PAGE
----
J: I remember that you showed some photos with quotations.

R: That is correct.

J: Do you refer to that during photo-shoots? Do you focus on those pieces of information? Or is it rather your personal thing happening inside your mind and telling you what to do in relation to a particular quote?

R: It all starts from a conversation, really. I typically receive a text, familiarize with it, and then – we just spend time together, drinking wine and talking about the upcoming shoot. During such a conversation, I can discover that the couple I am currently with like music, poetry, as well as drinking alcoholic beverages together and walking in the park. Then, an idea is created in my mind. I then tell such a couple that my concept is to start the day with a pleasant and intimate session in the bed. If they like poetry, said motif is also brought up at some point. The same goes for music and many other aspects of life. Thanks to that, the session has its own flow and can go in many, sometimes unexpected, directions.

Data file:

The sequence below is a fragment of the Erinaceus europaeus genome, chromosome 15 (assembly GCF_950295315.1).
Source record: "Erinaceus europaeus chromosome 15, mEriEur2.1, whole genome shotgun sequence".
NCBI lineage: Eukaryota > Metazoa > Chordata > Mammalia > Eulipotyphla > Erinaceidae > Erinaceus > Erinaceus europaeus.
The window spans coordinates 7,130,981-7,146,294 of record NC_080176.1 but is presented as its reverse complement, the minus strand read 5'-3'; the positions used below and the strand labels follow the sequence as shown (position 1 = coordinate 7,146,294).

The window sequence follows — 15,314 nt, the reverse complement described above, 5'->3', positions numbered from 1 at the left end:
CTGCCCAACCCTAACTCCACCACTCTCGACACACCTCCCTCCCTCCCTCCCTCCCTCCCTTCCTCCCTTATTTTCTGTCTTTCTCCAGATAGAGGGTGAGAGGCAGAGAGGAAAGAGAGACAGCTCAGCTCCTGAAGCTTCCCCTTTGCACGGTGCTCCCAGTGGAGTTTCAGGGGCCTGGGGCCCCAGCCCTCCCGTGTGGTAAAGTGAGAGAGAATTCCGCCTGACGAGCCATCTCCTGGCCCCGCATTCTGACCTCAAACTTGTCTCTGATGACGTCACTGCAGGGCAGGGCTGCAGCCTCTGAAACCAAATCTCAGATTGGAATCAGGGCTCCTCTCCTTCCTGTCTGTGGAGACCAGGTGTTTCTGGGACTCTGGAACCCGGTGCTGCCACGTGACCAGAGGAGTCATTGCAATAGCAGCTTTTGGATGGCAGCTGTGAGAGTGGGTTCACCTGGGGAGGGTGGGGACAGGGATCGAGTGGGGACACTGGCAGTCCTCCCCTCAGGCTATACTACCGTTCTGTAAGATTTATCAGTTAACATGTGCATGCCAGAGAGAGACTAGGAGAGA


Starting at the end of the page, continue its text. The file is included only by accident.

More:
J: So you say that from time to time you have to opt for some gadgets or accessories that are so despised by a remarkable group of photographers?

R: I would not call them gadgets, for they are personal belongings of the couple.

J: I have called them gadgets, but what I have wanted to refer to them as personal stuff.

R: I think that such an addition is simply great. Those are their belongings. For example, Connor has his own music band and creates great music. The music that was in the background of the video clip was the one he recorded. The poetry presented was the one they used to read. Why not to take advantage of such things? They were strongly connected with such stuff, so it was even more pleasant for me to utilize said items.

J: Such accessories are really desirable during such sessions. However, I would like to refer back to what you have told about Polish photographing style. I do not know exactly when you started your adventure with photography. When I started it, it was almost a custom or a standard to bring some items, you know? For example…